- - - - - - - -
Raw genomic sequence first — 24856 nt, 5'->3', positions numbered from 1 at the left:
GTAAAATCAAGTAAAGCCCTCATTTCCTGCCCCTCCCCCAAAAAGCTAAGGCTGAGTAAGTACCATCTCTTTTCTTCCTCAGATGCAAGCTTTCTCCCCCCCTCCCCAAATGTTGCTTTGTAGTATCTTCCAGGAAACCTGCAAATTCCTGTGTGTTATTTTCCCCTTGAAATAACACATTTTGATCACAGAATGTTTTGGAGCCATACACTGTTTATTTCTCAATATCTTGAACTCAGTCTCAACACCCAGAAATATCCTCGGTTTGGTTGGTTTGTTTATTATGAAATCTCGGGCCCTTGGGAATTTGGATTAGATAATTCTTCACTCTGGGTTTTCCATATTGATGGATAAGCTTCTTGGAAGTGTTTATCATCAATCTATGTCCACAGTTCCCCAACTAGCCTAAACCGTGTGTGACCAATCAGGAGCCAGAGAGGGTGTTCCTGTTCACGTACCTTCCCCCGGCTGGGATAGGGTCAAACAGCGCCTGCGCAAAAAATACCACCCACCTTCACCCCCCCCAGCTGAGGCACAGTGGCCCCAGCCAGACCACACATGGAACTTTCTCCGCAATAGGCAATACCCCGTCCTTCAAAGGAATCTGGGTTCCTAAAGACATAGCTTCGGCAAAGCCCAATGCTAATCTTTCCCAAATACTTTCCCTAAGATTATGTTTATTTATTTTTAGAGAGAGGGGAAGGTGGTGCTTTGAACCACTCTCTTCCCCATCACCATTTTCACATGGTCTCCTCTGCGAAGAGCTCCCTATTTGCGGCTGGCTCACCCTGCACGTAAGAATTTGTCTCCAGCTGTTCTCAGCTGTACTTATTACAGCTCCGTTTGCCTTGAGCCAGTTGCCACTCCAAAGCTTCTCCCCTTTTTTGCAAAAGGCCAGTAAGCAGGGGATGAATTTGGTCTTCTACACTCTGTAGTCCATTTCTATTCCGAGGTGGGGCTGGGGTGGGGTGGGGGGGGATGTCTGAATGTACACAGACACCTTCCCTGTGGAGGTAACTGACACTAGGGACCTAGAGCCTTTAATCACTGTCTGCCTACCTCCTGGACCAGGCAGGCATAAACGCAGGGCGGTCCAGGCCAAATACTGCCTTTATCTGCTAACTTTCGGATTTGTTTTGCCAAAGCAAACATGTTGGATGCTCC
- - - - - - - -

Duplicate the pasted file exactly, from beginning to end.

Raw genomic sequence first — 24856 nt, 5'->3', positions numbered from 1 at the left:
GTAAAATCAAGTAAAGCCCTCATTTCCTGCCCCTCCCCCAAAAAGCTAAGGCTGAGTAAGTACCATCTCTTTTCTTCCTCAGATGCAAGCTTTCTCCCCCCCTCCCCAAATGTTGCTTTGTAGTATCTTCCAGGAAACCTGCAAATTCCTGTGTGTTATTTTCCCCTTGAAATAACACATTTTGATCACAGAATGTTTTGGAGCCATACACTGTTTATTTCTCAATATCTTGAACTCAGTCTCAACACCCAGAAATATCCTCGGTTTGGTTGGTTTGTTTATTATGAAATCTCGGGCCCTTGGGAATTTGGATTAGATAATTCTTCACTCTGGGTTTTCCATATTGATGGATAAGCTTCTTGGAAGTGTTTATCATCAATCTATGTCCACAGTTCCCCAACTAGCCTAAACCGTGTGTGACCAATCAGGAGCCAGAGAGGGTGTTCCTGTTCACGTACCTTCCCCCGGCTGGGATAGGGTCAAACAGCGCCTGCGCAAAAAATACCACCCACCTTCACCCCCCCCAGCTGAGGCACAGTGGCCCCAGCCAGACCACACATGGAACTTTCTCCGCAATAGGCAATACCCCGTCCTTCAAAGGAATCTGGGTTCCTAAAGACATAGCTTCGGCAAAGCCCAATGCTAATCTTTCCCAAATACTTTCCCTAAGATTATGTTTATTTATTTTTAGAGAGAGGGGAAGGTGGTGCTTTGAACCACTCTCTTCCCCATCACCATTTTCACATGGTCTCCTCTGCGAAGAGCTCCCTATTTGCGGCTGGCTCACCCTGCACGTAAGAATTTGTCTCCAGCTGTTCTCAGCTGTACTTATTACAGCTCCGTTTGCCTTGAGCCAGTTGCCACTCCAAAGCTTCTCCCCTTTTTTGCAAAAGGCCAGTAAGCAGGGGATGAATTTGGTCTTCTACACTCTGTAGTCCATTTCTATTCCGAGGTGGGGCTGGGGTGGGGTGGGGGGGGATGTCTGAATGTACACAGACACCTTCCCTGTGGAGGTAACTGACACTAGGGACCTAGAGCCTTTAATCACTGTCTGCCTACCTCCTGGACCAGGCAGGCATAAACGCAGGGCGGTCCAGGCCAAATACTGCCTTTATCTGCTAACTTTCGGATTTGTTTTGCCAAAGCAAACATGTTGGATGCTCC